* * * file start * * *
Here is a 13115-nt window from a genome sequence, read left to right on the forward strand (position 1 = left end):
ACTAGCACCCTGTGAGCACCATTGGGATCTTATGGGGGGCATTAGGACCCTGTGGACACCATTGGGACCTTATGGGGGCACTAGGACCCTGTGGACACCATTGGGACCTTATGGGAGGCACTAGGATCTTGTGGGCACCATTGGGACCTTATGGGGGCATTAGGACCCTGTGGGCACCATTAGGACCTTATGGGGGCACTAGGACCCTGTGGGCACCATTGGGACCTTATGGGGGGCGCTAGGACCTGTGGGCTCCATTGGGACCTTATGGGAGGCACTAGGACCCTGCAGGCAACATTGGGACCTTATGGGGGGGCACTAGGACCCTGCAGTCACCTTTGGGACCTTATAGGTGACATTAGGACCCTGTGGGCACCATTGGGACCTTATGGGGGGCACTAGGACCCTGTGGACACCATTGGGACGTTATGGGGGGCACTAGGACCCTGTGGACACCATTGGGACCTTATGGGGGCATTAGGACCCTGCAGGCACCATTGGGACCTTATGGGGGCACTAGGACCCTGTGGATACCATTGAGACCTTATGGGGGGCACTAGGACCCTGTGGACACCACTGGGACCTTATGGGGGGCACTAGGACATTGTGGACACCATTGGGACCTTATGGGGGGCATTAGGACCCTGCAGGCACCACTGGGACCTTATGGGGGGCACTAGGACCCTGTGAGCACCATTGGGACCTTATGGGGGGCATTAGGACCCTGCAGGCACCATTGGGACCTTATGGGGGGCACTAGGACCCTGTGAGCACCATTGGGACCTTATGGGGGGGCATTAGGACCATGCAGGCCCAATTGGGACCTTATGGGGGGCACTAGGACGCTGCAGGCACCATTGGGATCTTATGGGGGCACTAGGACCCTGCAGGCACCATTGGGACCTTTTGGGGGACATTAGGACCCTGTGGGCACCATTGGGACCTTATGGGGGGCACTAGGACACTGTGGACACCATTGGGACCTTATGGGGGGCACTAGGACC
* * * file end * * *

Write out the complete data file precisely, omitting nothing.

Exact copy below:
Here is a 13115-nt window from a genome sequence, read left to right on the forward strand (position 1 = left end):
ACTAGCACCCTGTGAGCACCATTGGGATCTTATGGGGGGCATTAGGACCCTGTGGACACCATTGGGACCTTATGGGGGCACTAGGACCCTGTGGACACCATTGGGACCTTATGGGAGGCACTAGGATCTTGTGGGCACCATTGGGACCTTATGGGGGCATTAGGACCCTGTGGGCACCATTAGGACCTTATGGGGGCACTAGGACCCTGTGGGCACCATTGGGACCTTATGGGGGGCGCTAGGACCTGTGGGCTCCATTGGGACCTTATGGGAGGCACTAGGACCCTGCAGGCAACATTGGGACCTTATGGGGGGGCACTAGGACCCTGCAGTCACCTTTGGGACCTTATAGGTGACATTAGGACCCTGTGGGCACCATTGGGACCTTATGGGGGGCACTAGGACCCTGTGGACACCATTGGGACGTTATGGGGGGCACTAGGACCCTGTGGACACCATTGGGACCTTATGGGGGCATTAGGACCCTGCAGGCACCATTGGGACCTTATGGGGGCACTAGGACCCTGTGGATACCATTGAGACCTTATGGGGGGCACTAGGACCCTGTGGACACCACTGGGACCTTATGGGGGGCACTAGGACATTGTGGACACCATTGGGACCTTATGGGGGGCATTAGGACCCTGCAGGCACCACTGGGACCTTATGGGGGGCACTAGGACCCTGTGAGCACCATTGGGACCTTATGGGGGGCATTAGGACCCTGCAGGCACCATTGGGACCTTATGGGGGGCACTAGGACCCTGTGAGCACCATTGGGACCTTATGGGGGGGCATTAGGACCATGCAGGCCCAATTGGGACCTTATGGGGGGCACTAGGACGCTGCAGGCACCATTGGGATCTTATGGGGGCACTAGGACCCTGCAGGCACCATTGGGACCTTTTGGGGGACATTAGGACCCTGTGGGCACCATTGGGACCTTATGGGGGGCACTAGGACACTGTGGACACCATTGGGACCTTATGGGGGGCACTAGGACC